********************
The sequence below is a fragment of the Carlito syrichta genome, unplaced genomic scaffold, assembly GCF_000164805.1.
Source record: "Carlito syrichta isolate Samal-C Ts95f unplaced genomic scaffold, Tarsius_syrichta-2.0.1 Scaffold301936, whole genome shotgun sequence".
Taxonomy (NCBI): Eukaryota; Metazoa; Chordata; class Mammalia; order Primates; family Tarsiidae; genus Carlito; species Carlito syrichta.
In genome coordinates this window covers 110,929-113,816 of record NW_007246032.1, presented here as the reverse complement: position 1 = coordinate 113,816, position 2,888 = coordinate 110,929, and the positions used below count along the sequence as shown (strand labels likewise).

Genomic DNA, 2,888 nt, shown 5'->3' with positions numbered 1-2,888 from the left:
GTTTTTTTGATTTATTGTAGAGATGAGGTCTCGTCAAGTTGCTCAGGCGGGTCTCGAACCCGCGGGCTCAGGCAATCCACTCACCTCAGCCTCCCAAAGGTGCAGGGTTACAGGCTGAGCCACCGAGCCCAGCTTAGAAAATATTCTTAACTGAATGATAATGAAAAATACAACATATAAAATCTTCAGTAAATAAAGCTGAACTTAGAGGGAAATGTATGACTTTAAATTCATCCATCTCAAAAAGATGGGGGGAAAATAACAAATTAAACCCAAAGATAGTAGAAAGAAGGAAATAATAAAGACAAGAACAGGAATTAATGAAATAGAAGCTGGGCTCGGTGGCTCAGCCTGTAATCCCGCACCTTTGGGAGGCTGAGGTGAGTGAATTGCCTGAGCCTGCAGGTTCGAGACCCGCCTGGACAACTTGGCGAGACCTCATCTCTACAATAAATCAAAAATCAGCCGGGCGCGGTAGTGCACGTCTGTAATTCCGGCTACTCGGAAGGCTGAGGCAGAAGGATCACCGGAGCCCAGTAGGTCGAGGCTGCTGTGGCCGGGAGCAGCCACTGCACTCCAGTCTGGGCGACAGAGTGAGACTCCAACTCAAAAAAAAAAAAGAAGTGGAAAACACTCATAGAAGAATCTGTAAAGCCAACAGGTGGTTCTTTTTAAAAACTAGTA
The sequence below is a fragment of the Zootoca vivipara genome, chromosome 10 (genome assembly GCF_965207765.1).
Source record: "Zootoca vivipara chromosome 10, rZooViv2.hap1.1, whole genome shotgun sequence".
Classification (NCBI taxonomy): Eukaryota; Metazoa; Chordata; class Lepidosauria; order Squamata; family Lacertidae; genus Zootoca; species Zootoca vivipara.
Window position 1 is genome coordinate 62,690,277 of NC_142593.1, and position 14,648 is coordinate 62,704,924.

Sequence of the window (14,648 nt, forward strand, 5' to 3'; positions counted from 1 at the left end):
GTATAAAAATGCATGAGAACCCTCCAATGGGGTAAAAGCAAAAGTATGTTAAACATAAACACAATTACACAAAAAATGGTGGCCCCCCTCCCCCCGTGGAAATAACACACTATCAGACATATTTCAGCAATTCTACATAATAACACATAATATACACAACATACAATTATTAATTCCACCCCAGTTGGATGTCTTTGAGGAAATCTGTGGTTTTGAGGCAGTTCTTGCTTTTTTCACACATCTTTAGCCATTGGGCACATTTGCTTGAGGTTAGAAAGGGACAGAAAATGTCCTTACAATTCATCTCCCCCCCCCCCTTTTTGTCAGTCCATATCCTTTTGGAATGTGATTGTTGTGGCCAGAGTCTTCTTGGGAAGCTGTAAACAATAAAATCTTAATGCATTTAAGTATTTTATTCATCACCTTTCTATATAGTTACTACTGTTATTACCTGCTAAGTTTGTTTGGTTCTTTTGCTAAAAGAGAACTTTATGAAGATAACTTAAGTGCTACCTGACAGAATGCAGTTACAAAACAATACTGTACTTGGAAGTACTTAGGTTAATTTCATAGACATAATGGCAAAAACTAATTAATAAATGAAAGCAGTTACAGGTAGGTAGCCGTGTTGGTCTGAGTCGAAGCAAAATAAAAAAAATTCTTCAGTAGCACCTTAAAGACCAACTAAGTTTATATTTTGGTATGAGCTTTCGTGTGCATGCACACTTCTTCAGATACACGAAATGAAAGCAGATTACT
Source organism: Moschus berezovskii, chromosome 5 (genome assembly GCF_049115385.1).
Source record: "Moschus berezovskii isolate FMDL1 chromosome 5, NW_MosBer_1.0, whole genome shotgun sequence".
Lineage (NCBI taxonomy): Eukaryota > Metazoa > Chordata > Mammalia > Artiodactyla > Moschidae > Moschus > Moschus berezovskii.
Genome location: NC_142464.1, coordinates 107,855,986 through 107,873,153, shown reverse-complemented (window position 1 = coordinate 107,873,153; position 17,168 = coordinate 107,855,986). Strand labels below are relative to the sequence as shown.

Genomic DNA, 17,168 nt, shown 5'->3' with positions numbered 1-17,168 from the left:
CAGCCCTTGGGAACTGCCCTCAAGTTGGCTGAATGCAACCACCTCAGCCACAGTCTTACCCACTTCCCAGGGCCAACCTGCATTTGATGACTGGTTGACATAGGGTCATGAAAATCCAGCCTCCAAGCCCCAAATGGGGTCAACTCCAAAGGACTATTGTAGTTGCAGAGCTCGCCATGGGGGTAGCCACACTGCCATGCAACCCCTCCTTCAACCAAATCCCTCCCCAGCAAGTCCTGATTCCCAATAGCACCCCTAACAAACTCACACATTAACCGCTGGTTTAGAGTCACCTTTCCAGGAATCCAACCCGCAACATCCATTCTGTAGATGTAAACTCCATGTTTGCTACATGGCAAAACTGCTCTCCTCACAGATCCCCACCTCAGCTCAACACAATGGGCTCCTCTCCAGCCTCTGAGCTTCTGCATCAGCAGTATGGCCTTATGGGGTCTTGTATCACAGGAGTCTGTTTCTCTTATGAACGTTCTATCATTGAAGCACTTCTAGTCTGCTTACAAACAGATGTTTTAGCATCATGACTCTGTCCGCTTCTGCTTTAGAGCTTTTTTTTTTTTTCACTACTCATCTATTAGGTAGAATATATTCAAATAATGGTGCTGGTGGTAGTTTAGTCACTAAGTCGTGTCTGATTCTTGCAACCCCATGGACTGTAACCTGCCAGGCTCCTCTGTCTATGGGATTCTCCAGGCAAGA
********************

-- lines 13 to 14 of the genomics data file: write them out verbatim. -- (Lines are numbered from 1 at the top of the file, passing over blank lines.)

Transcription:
Source organism: Moschus berezovskii, chromosome 5 (genome assembly GCF_049115385.1).
Source record: "Moschus berezovskii isolate FMDL1 chromosome 5, NW_MosBer_1.0, whole genome shotgun sequence".